Make sure you are comfortable enough to communicate what you want during intimacy. Communicating is important so that both partners can be satisfied with their experience, and it also builds trust between two people. While it may take practice to get comfortable asking for what you need, open communication is a critical aspect of a healthy relationship and intimacy.
When dealing with incontinence, extra communication is often needed to explain what’s happening with your body or what you need. This can feel extremely vulnerable. But when you’ve built trust with a partner and they’ve demonstrated that they’re willing to walk with you through this struggle, you’ve found a safe space to communicate your needs and struggles.
8) Practice Patience
It’s hard to be patient when you have a chronic condition—whether you’re waiting to see improvement in your condition or waiting to find a partner who is willing to walk this journey with you. This can feel especially difficult if you shared your incontinence struggle with a romantic partner, they didn’t respond well, you broke up, and now you’re starting all over again.
Dr. Schwartz notes that rejection is inevitable—and if a person responds poorly to the fact that you deal with incontinence, they’re simply not your person. “As Shakespeare says, ‘There are slings and arrows of outrageous fortune.’ Basically, not everybody is going to be able to handle your condition,” says Dr. Schwartz. “You just have to say, ‘That's not my person and that person isn’t as compassionate or brave as I need.’” But getting to this point in a relationship once means you can do it again.
9) Stay Positive
Dating with incontinence can be frustrating and embarrassing. You may even question your attractiveness. But don’t let it stop you! When dating—whether you struggle with incontinence or not—Dr. Schwartz says it’s important to keep your eye on the prize and reminding yourself that you are brave and capable of handling any situation you encounter. “One exercise I recommend is to write down a list of all the great things about yourself,” says Dr. Schwartz. “Have that list somewhere handy and remind yourself that you are more than this challenge. There's going to be somebody who gets it. You just have to know that and feel secure in your worth.”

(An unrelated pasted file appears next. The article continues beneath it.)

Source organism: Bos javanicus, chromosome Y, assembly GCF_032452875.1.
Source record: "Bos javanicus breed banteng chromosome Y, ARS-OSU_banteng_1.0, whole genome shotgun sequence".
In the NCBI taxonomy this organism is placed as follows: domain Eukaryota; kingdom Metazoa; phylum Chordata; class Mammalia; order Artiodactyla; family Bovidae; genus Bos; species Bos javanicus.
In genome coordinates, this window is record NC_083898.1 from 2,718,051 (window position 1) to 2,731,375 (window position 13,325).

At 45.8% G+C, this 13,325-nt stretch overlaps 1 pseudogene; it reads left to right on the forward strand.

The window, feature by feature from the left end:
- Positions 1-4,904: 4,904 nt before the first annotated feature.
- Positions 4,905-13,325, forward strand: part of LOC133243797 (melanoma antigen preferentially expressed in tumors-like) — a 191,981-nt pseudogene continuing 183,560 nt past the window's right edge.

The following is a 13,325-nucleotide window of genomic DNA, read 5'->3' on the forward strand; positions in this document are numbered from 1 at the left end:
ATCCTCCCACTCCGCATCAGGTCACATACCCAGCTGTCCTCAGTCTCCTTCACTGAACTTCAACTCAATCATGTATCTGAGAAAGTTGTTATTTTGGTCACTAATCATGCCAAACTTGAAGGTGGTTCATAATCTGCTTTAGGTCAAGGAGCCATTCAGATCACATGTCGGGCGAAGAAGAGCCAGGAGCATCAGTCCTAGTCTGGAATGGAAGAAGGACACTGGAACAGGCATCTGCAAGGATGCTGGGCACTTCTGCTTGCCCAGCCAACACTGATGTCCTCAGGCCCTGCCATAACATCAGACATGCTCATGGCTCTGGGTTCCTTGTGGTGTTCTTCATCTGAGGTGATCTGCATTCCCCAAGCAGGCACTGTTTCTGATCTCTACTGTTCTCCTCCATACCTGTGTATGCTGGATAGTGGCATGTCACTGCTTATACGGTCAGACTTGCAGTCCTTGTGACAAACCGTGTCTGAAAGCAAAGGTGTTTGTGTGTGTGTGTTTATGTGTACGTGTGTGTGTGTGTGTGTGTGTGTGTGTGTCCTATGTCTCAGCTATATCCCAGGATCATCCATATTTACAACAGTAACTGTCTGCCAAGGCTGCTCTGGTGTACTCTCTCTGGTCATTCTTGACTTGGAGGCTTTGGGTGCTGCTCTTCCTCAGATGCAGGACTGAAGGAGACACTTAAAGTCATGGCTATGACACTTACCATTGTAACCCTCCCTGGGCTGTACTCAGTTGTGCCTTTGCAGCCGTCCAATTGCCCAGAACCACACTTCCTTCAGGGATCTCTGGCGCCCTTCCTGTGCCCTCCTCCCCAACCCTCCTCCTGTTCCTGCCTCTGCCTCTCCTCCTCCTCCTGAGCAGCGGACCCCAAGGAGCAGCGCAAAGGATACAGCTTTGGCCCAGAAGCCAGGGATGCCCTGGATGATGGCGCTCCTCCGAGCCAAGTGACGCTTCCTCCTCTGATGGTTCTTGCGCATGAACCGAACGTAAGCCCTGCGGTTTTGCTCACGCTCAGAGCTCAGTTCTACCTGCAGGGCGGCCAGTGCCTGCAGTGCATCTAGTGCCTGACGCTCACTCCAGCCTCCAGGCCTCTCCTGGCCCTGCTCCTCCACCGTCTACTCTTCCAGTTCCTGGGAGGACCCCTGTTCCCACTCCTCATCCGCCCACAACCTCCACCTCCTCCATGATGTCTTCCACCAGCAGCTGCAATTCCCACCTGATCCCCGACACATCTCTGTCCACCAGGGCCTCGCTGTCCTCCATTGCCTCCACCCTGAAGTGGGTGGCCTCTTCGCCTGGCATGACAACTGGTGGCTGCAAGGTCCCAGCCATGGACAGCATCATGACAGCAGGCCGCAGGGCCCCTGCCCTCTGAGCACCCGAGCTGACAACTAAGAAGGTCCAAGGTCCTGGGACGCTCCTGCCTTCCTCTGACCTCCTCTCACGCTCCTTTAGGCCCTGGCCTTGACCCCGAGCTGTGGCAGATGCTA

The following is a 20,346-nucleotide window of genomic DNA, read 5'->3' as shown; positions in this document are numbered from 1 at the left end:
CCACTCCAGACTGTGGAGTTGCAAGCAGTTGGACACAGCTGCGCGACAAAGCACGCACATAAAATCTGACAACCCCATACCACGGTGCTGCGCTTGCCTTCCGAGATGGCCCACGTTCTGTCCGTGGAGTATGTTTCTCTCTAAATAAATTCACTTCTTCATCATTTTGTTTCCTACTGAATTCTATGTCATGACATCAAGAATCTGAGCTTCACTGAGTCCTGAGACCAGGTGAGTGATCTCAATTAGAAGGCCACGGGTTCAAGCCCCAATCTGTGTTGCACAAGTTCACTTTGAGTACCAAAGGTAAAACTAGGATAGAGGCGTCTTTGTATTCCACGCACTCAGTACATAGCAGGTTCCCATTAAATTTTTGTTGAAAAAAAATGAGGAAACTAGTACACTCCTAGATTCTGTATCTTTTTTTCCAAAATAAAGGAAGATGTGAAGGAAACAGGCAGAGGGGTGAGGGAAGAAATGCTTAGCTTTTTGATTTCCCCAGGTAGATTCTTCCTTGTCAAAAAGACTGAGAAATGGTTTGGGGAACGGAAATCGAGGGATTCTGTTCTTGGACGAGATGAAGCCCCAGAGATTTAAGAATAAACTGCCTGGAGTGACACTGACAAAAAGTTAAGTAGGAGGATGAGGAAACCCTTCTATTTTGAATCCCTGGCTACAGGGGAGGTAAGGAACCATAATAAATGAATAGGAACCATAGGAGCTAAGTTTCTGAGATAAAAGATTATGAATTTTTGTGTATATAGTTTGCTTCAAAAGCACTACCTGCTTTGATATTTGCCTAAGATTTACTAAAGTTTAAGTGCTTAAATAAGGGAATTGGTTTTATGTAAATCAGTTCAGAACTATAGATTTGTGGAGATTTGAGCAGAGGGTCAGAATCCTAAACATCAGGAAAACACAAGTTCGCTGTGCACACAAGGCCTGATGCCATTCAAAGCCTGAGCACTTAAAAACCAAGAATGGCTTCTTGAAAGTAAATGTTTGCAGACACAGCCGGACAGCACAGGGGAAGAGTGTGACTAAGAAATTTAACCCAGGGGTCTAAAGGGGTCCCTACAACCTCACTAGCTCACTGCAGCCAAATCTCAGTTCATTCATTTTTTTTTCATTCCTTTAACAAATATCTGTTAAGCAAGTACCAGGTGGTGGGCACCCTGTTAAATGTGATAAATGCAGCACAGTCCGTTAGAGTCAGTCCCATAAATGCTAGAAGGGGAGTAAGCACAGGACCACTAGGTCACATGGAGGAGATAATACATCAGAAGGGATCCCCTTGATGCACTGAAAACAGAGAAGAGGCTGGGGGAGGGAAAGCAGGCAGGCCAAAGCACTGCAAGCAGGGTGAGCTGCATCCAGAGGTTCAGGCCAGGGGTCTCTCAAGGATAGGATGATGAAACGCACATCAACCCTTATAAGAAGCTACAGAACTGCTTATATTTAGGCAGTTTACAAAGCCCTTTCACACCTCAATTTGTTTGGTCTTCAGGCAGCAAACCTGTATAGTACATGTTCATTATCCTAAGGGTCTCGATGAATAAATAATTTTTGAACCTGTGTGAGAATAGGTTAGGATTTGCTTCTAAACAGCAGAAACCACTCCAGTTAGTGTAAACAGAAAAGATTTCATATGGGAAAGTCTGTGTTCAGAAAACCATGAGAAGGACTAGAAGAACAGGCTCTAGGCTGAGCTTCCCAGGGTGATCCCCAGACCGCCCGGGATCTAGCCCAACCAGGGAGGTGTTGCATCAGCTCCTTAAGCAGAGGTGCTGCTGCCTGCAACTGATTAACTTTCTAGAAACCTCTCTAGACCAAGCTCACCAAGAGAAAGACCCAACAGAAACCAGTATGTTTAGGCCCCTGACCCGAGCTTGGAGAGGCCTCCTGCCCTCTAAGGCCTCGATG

When dating, Dr. Schwartz recommends practicing warmth and positivity. “It's the first two things that everybody needs,” she says. “A majority of people over 65 are worried about their acceptability. You have to make the other person feel acceptable.” And when you extend that kindness and positivity, chances are they’ll offer it back to you. “Don’t talk about every trouble you have,” she adds. Instead, “talk about what you enjoy and your love of life.”
10) Get Tested for STIs
Being sexually active increases your chances of contracting a sexually transmitted infection (STI). And If you have incontinence, you’re at an increased risk of STIs. So, knowing your status is critical. If you do test positive for an STI, be sure to let all sexual partners know so they can also get tested and treated. Treatments for most STIs are available over the counter or with a prescription; even more preventative measures are recommended in cases of recurring infections.